In Singapore, the suitability process also depends on the nature of the investment product.7 Under recently approved guidelines, there are two broad categories used to determine whether additional scrutiny is needed for retail investor purchases of more complex products.8
For less complex products, known as "excluded investment products" or "EIPs", intermediaries are not required to conduct various due diligence procedures. A product may be classified as an EIP if it is "established in the market" and has terms and features that are generally understandable by retail investors. The Singapore MAS specifically noted certain products that it believes may not be understood by retail investors, including products that contain derivatives or "innovative features" or that require customers to put up margins that vary depending on the market value of the investment. Products that do not meet the criteria to be considered EIPs will be instead considered "non-excluded investment products or "NEIPs". The MAS has determined that collective investment schemes, other than real estate investment trusts, do not qualify as EIPs.
Sales representatives must conduct additional steps prior to selling NEIPs to retail customers, including requirinig such customers to complete a Customer Knowledge Assessment (for listed NEIPs) or Customer Account Review (for unlisted NEIPs). In particular, customers would be required to disclose their education levels, and any relevant investment experience or work experience with the desired product or similar products. If a sales representative, using information obtained during this process, determines that a desired product is not suitable for a customer, the representative must inform the customer in writing and request confirmation in writing that the customer still wishes to proceed. If the customer proceeds, the representative must inform the customer that various civil law remedies will no longer be available if the customer suffers losses.9 In the case of listed NEIPs, a member of "senior management" who is independent of the account opening process would also be required to sign off on the transaction.10 The MAS views this requirement as more procedural than substantive, noting that it is "unnecessary for the senior management . . . to have in-depth knowledge of the product or the customer to enable them to . . . ensure that appropriate safeguards have been imposed".11 Nonetheless, the potential consequences to senior management are unclear in the case of an investor who may subsequently claim to have been misled during the product selling process.
Unless regulators provide further guidance, distributors in each of these jurisdictions may feel that they have been left to their own devices. It would not be unreasonable for industry participants in such jurisdictions to expect to receive supplemental guidance from the respective local regulator as the new regimes come into effect. The "derivative product" classification in Hong Kong is inherently subjective and may prove difficult to apply. Similarly, in Singapore, the determination of what constitutes an EIP is dependant upon an opinion of what products are "established in the market". In contrast, the framework in Thailand for classifying funds is prescriptive and detailed, although the eight recommended categories may not adequately reflect the relative risks or complexity of the full range of investment products available. In each case, the best approach may be to develop a suitability process that focuses on risks to investors regardless of the regulatory classification of an investment, while at the same time attempting to implement the new suitability regimes.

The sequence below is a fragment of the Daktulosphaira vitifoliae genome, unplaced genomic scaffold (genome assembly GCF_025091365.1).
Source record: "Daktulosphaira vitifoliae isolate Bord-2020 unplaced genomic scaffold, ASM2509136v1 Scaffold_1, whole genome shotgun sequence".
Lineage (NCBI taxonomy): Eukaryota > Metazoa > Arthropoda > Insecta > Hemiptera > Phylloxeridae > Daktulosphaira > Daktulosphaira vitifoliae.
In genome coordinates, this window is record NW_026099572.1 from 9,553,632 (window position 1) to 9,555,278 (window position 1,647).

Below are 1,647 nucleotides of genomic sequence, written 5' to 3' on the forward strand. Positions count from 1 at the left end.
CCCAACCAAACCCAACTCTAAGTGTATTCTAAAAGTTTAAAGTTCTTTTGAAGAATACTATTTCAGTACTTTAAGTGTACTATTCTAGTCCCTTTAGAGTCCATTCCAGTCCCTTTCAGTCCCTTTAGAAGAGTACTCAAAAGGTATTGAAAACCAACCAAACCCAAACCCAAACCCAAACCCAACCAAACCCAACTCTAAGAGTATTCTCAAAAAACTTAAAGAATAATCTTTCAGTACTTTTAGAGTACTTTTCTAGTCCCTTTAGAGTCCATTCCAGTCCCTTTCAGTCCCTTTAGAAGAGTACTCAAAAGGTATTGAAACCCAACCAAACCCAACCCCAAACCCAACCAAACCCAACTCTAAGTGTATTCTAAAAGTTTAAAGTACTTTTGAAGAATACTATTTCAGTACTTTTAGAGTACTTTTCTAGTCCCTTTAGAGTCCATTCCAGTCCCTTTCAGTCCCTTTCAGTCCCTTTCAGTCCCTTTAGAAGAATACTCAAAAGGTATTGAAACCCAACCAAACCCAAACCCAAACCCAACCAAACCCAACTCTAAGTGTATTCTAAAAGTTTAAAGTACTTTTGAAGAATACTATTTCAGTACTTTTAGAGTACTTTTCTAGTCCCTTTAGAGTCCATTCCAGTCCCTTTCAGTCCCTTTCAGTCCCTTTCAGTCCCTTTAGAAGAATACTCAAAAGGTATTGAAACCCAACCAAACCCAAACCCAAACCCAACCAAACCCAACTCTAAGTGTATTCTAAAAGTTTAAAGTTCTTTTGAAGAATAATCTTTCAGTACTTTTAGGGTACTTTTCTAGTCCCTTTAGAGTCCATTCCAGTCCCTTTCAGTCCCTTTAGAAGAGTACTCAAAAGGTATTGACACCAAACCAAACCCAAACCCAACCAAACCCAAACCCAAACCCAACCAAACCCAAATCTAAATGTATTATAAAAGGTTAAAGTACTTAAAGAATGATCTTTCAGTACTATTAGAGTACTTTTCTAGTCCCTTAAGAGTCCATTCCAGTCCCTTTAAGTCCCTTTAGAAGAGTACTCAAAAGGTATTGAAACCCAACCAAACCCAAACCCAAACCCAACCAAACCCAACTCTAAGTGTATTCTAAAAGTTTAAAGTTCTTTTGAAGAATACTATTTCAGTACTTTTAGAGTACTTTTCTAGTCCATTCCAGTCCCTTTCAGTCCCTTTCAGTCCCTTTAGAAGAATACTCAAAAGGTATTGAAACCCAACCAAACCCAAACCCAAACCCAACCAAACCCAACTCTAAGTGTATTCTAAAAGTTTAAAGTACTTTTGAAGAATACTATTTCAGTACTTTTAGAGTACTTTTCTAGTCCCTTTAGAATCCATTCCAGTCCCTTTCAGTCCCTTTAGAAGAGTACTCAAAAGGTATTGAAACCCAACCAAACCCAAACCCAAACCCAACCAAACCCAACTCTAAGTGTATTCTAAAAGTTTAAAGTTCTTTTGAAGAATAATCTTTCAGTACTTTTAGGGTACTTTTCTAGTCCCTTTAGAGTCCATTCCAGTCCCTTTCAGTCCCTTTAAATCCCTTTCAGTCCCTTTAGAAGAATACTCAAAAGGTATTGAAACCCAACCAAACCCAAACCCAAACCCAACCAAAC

1 The effective date was extended by the SFC from 4 June 2011.
2 Code of Conduct for Persons Licensed by or Registered with the Securities and Futures Commission, paragraph 5.2.
3 Professional investors are subject to another regime and would not be subject to the categorisation requirement. For more information on professional investors, please see the DechertOnPoint available at http://www.dechert.com/Financial_Services_Quarterly_Report_-_Asia_03-30- 2011.
4 Stephen Po, Securities and Futures Commission to the Hong Kong Investment Funds Association, dated April 6, 2011.
5 Securities and Futures Commission, "Frequently Asked Questions on the Code of Unit Trusts and Mutual Funds", updated June 11, 2011 available at http://www.sfc.hk/ sfc/doc/EN/faqs/products/FAQs%20on%20UT%20 Code%20_updated%20on%2010%206%2011_%20%20 qs%2027A%20_2_.pdf.
6 "Net asset value and growth of mutual funds 1992- May 2011" as calculated by the Association of Investment Management Companies, available at http://www.aimc.or.th/en/21_overview_detail.php?nid=14&subid=0&ntype=2.
7 The Monetary Authority of Singapore ("MAS") indicated on October 21, 2010 that it would proceed with the requirements discussed herein, but it has not yet indicated when formal implementing guidance will be released. Nonetheless, the MAS stated that it expected that market participants would begin implementing procedures to comply with such requirements immediately, as a best practice.
8 As in Hong Kong, these requirements do not apply to certain sophisticated investors: "accredited investors, institutional investors, expert investors and high net worth individuals who are clients of private banks".
9 Specifically, the representative must inform the customer that he or she cannot rely on Section 27 of the Financial Advisers Act to file a civil claim. Section 27 provides that financial advisers must have a reasonable basis for making any of their investment recommendations.
10 The MAS notes that "senior management" refers to the Chief Executive Officer, Principal Officer or executive directors of the intermediary. MAS, Response to Feedback Received – Policy Consultation on Regulatory Regime for Listed and Unlisted Investment Products, 21 October 2010.
11 MAS, Response to Feedback Received – Policy Consultation on Regulatory Regime for Listed and Unlisted Investment Products, 21 October 2010.